You’ve probably seen something like Netflix’s Kate several times before. It’s another action movie with a badass nigh-unstoppable protagonist going on a killing spree. This movie is clearly trying to be the female equivalent of John Wick, though it never really accomplishes much to distinguish itself.
The beautiful and brilliant Mary Elizabeth Winstead channels her role of Huntress from 2020’s Birds Of Prey in Kate; playing an assassin simply named, well, Kate. The premise of the movie is that she basically has only 24 hours left to live after being poisoned and she’s out to exact revenge on those who wronged her, accompanied by a Japanese teenager named Ani (played by a 16-year-old Miku Martineau in her debut feature film role).
Unfortunately, the narrative is too predictable and formulaic to the point that most viewers will probably be seeing the plot twist (if you can call it that) coming from a mile away. Kate doesn’t do anything new with its plot and characters, but it’s entertaining enough due to several merits, including the brutal action, performances, setting and music.
The best thing about Kate is definitely Mary Elizabeth Winstead as Kate. If you’re watching this movie, you’re probably watching it because of her in the first place, and I don’t blame you. She’s been playing more and more physical-intensive roles lately, and it shows. She can definitely pull off a strong and silent assassin, but is Kate a compelling character? Well, she’s mostly generic, except for her one amusing quirk where she’s constantly searching for a sentimental bottle of a particular carbonated drink.
Miku Martineau does well enough as the loud and energetic Ani-chan. Predictably, her main purpose in the story’s narrative is to serve as a catalyst for Kate’s emotional growth as they both bond throughout the duration of the movie. She performs well enough in her debut feature film role in Kate, so the young actress definitely deserves to be given more opportunities in the future.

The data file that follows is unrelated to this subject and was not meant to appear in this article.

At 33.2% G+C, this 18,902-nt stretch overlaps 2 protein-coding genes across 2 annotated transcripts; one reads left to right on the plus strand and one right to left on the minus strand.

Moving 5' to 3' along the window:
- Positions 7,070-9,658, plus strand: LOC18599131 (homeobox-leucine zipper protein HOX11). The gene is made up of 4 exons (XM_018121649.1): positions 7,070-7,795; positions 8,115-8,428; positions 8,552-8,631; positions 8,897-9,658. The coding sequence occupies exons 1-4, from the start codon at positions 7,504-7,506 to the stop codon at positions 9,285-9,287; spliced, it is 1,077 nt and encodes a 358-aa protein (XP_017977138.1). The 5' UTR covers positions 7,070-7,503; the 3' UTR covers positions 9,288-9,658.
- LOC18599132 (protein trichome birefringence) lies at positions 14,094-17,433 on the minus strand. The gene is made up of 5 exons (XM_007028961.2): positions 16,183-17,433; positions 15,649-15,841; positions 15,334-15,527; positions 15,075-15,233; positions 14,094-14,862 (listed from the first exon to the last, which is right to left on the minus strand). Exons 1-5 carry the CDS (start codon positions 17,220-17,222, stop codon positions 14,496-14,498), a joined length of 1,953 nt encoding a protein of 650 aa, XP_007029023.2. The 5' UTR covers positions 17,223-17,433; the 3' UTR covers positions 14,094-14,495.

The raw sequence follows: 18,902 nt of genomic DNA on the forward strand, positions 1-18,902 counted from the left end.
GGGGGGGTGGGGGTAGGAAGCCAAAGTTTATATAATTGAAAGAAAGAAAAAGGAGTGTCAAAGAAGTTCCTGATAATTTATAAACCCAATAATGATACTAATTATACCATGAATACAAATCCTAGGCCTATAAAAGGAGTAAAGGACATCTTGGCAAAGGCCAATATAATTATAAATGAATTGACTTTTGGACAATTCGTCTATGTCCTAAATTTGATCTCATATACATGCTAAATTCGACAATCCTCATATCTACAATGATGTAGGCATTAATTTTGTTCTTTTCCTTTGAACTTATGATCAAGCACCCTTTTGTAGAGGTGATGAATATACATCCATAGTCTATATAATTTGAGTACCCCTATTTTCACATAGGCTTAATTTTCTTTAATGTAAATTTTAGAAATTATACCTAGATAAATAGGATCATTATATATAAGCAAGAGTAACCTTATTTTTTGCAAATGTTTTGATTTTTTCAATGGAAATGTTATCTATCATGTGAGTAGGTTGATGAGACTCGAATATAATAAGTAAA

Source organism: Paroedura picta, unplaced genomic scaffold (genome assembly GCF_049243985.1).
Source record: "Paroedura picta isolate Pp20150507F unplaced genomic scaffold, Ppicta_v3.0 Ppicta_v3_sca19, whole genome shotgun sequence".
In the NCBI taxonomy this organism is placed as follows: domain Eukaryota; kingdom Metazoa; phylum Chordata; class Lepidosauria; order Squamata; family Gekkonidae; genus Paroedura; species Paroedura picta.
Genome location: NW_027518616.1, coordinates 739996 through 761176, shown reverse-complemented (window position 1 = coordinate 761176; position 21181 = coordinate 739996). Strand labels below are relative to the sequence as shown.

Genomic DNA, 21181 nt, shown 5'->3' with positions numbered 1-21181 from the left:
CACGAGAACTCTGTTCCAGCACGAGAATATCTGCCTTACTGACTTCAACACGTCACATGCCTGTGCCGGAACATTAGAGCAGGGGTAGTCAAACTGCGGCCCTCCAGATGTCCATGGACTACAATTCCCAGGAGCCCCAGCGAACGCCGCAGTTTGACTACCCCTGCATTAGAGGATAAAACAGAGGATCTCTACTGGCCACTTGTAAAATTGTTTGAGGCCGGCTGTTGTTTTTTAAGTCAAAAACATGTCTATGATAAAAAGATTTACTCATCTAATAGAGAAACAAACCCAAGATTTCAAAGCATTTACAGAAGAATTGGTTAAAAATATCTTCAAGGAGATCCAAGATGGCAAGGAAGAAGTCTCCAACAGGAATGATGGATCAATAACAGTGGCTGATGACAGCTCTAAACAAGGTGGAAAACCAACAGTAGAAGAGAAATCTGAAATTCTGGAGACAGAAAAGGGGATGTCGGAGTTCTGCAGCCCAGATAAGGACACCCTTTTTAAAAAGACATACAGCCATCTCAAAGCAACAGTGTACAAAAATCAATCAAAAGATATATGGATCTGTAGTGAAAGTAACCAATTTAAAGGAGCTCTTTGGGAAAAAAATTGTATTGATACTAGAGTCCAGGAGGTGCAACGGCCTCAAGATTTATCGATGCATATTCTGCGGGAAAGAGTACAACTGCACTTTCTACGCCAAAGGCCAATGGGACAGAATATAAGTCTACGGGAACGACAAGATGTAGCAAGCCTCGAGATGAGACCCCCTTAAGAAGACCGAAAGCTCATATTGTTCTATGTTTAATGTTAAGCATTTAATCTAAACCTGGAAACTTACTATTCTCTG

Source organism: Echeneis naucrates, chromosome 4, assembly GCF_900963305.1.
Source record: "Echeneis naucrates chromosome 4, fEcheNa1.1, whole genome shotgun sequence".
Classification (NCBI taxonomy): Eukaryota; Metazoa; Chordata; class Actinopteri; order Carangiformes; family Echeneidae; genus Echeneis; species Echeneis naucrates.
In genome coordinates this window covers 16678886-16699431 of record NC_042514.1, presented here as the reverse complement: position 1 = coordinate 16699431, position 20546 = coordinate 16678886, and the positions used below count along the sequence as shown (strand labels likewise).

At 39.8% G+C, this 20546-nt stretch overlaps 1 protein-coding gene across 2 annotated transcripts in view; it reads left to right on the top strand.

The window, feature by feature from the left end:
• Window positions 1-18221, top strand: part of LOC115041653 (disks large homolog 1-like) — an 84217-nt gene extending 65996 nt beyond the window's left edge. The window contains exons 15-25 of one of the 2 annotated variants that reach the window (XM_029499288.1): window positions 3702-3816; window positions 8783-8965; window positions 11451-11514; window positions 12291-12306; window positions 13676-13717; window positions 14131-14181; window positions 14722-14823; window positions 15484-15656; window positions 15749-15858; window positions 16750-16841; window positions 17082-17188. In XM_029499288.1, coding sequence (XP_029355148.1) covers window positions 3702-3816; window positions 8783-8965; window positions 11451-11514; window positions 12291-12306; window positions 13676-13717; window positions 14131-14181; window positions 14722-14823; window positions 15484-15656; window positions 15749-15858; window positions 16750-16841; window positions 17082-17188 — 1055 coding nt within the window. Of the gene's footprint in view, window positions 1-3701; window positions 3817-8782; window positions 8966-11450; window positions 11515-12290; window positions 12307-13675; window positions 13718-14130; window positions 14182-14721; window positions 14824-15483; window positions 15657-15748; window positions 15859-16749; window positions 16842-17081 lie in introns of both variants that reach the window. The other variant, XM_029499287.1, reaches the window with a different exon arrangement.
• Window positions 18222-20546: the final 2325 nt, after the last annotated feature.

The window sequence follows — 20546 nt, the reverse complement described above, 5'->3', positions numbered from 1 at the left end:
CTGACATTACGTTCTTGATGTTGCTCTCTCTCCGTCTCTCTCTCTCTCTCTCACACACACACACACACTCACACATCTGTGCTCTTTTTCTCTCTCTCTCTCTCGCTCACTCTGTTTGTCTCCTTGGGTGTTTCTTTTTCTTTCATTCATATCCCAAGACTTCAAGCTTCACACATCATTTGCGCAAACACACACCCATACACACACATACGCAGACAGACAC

Some viewers might be interested in the backdrop of the movie’s setting, as Kate is set almost entirely in Tokyo, Japan. However, this movie does what almost every Hollywood movie does in portraying the iconic Japanese city. Neon lights, clubs, and lots of Yakuza. The whole movie is practically just a gauntlet of Kate going around Tokyo killing Yakuza gang members. Don’t expect to see much of Japanese culture, with the exception of perhaps the music.
Even the Japanese actors are mostly relegated to forgettable minor roles as supporting characters. Heck, even Woody Harrelson’s character, Varick, doesn’t really get much to do in the movie. Fans of Japanese music, especially J-pop or J-rock, will like the choices in Kate. These include some good tracks that I discovered by Shazam-ing them during the movie, such as BAND-MAID, Aural Vampire, Reol, and more. There’s even a cameo role by Japanese singer/actor MIYAVI as one of the Yakuza gang members, so look out for that.
If you’re looking for a popcorn action movie to check out and chill out to, you can’t go wrong with Netflix’s Kate. It ticks all the boxes of a decent action flick, but I can’t guarantee that you’ll be listing this movie in your list of top ten action films.
FINAL SCORE: 50/100
We received an early access screener of Kate courtesy of Netflix Malaysia.
The show is slated to premiere on Netflix on 10 September 2021.